The Habsburg Emperor Rudolf II left a deep mark in Czech history. Various legends and myths surround the 16th century ruler who made Prague his imperial seat and whose diverse interests made the city a centre of Renaissance arts and sciences. One monument from his time is hidden beneath the surface of the earth – a water tunnel carved deep into the rock of one of Prague’s hills.
Air quality, the unemployment rate and the cost of public transportation – many factors influence the perceived quality of life in urban spaces. A fresh survey suggests that there is much left to improve when it comes to the quality of life in the Czech capital, with the most-cited nuisances of Prague residents being garbage and graffiti. By contrast, public transportation is viewed as adequate and fairly priced by most.
Lovers of Czech applied arts and design will find a veritable treasure trove of interesting items, ranging from glass wares to clocks and metal works, in Prague’s Museum of Decorative Arts. Located right across the street from the well-known Rudolfinum palace, the museum is housed in a stunning Neo-Renaissance building. It was one of the last in Prague to be designed in that style. The architect was Josef Schulz, who also was behind the Czech National Museum.
Police have again suspended a part of the Opencard investigation regarding public orders for legal and consulting services. The investigation was already suspended in the first half of last year, but was ordered reopened by the Supreme State Prosecutor. Detectives again reached the conclusion that no crime was committed in this instance; other aspects of the case are still under investigation. Prague’s Opencard serves as a transit pass and is also used for other services such as the borrowing of library books. Critics charge that the project – which cost more than 800 million crowns – was drastically overpriced.
A record number of 5.2 million people visited Prague in 2011, according to an analysis by the consultancy firm Mag Consulting released on Monday. Most visitors to the Czech capital – around 4.5 million – came from abroad. The number of visitors to Prague broke the previous record from 2010 when some 4.7 million people visited Prague, according to figures by the Czech Statistical Office. The Mag Consulting firm also registered a record number of 13.2 million hotel stays in Prague last year.
The Prague street cleaning service has announced it will remove all candles from Prague’s Wenceslas Square in the early hours of Saturday ahead of New Year’s celebrations. People have been lighting candles and laying flowers spontaneously at the foot of the statue of St Wenceslas in the square since the death of former president Václav Havel on December 18th. The city authorities say they are afraid the site of mourning might be damaged during the upcoming celebrations.
The Lucerna Palace, long considered a beacon of Czech national pride has been celebrating its centenary this year without too much of the fanfare usually reserved for such occasions. Situated off Wenceslas Square in the very heart of Prague, and established by civil engineer, designer and builder Václav M. Havel in 1907, it was the first multi-purpose arcade of its kind ever to be built in this country.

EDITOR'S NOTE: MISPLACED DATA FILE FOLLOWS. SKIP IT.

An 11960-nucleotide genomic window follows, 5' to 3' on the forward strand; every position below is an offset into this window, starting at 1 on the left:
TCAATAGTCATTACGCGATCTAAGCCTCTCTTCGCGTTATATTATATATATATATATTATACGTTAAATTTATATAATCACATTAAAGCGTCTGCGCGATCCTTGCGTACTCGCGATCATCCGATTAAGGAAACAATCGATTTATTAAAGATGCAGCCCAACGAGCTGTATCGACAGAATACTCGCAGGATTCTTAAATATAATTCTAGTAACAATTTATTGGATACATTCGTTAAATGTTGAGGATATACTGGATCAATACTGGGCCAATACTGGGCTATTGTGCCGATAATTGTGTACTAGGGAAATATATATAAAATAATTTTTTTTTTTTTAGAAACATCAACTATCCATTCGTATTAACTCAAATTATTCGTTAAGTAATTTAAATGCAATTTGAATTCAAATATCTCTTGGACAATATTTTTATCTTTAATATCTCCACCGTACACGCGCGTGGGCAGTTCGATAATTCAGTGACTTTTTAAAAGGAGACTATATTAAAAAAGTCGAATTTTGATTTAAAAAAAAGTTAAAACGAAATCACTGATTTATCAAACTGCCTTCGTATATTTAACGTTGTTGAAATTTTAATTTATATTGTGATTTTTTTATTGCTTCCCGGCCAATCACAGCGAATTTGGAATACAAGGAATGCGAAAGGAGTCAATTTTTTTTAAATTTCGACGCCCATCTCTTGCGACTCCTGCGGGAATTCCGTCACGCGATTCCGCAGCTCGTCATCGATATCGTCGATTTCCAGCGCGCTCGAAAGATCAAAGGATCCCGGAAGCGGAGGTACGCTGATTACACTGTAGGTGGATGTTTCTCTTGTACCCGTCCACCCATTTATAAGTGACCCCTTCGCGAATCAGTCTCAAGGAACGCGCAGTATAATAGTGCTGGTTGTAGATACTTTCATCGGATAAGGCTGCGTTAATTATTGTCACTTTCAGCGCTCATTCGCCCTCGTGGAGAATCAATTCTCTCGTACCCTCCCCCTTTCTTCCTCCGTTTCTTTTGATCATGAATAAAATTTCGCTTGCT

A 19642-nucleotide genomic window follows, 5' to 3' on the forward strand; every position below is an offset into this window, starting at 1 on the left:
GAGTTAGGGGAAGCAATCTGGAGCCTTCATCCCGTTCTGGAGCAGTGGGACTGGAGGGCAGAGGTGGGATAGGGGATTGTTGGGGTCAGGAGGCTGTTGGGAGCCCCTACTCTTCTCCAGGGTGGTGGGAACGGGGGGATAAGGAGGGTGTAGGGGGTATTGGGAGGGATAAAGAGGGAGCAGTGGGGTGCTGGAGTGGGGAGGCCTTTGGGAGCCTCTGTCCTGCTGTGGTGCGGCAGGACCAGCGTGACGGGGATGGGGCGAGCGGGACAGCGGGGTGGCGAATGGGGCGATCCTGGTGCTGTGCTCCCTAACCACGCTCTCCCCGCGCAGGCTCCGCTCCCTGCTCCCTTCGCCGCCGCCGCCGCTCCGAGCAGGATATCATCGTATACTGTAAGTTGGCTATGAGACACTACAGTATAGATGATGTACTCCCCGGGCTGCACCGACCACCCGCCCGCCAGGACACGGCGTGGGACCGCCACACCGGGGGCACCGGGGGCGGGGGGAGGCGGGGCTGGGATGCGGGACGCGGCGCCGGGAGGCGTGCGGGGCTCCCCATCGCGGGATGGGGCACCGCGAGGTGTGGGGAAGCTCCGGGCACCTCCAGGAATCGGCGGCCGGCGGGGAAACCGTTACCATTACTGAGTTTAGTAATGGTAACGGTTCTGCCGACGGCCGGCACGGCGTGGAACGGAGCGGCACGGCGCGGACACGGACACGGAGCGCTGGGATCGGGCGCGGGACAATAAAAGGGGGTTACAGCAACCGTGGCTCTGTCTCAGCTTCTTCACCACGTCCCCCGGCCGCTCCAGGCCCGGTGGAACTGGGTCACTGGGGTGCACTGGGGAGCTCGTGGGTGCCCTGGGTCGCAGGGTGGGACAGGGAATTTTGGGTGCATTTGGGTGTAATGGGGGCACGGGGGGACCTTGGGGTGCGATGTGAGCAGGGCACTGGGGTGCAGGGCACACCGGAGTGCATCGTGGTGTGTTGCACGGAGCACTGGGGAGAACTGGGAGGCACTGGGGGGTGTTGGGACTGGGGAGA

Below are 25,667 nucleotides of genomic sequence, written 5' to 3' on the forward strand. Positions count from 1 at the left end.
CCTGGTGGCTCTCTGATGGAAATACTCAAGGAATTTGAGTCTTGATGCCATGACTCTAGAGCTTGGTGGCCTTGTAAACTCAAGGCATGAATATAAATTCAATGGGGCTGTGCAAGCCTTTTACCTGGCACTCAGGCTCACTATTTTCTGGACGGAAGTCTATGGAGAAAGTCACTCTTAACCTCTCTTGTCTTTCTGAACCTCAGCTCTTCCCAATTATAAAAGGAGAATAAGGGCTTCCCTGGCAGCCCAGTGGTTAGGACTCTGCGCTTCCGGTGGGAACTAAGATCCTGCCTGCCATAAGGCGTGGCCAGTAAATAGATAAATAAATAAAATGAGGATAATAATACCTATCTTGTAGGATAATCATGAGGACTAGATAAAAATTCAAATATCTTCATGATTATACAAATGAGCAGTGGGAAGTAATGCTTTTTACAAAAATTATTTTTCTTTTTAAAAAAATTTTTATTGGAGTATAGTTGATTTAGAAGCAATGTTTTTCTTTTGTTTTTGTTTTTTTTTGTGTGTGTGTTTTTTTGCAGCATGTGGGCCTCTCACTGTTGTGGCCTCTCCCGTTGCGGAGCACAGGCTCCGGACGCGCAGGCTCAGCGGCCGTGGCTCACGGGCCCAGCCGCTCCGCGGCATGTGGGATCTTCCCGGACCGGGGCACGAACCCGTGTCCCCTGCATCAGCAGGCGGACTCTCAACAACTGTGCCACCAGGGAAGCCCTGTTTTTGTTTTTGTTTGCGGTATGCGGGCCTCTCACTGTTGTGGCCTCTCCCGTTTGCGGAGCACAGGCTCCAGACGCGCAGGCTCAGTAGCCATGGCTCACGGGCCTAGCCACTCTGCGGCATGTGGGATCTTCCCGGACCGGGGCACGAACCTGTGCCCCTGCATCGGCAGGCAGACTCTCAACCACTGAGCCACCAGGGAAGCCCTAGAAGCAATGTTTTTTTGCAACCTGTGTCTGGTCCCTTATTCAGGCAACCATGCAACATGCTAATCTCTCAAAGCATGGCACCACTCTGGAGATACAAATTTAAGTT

When Václav Havel came to Prague Castle, it meant a complete upheaval not only of the old system of governance, but also of the way things were run at the historical seat of the president itself. One of those who has been at Prague Castle since the very outset of that period is architect and art historian Zdeněk Lukeš, who worked closely with Václav Havel on revamping the castle and shared in the exuberance of the early administration. Speaking here with Christian Falvey, he recalled working with Mr Havel in the Civic Forum, the first post-Communist
President Václav Klaus and Prague Archbishop Dominik Duka on Friday opened a new permanent exhibition highlighting the St Vitus Treasure at Prague Castle. Items included – on display for the first time in 20 years – make up one of Europe’s largest church treasures; the collection consists mainly of reliquaries containing the relicts of St Vitus and other Catholic saints that have been collected since the 10th century. The items are displayed at the Holy Cross Chapel at Prague Castle.
Jana Ciglerová: Americans say their lives are fantastic, Czechs say everything is terrible – neither is true
Study: Demand for new flats in Prague set to keep outstripping supply
“There is good, better and then there is the USSR.” – New book depicts life in communist Czechoslovakia through memories of people who experienced it
CzechTourism head hints attracting tourists no longer agency’s main goal
“The only solution is political” – Organisers of major anti-government protests in Czechia announce plans for the future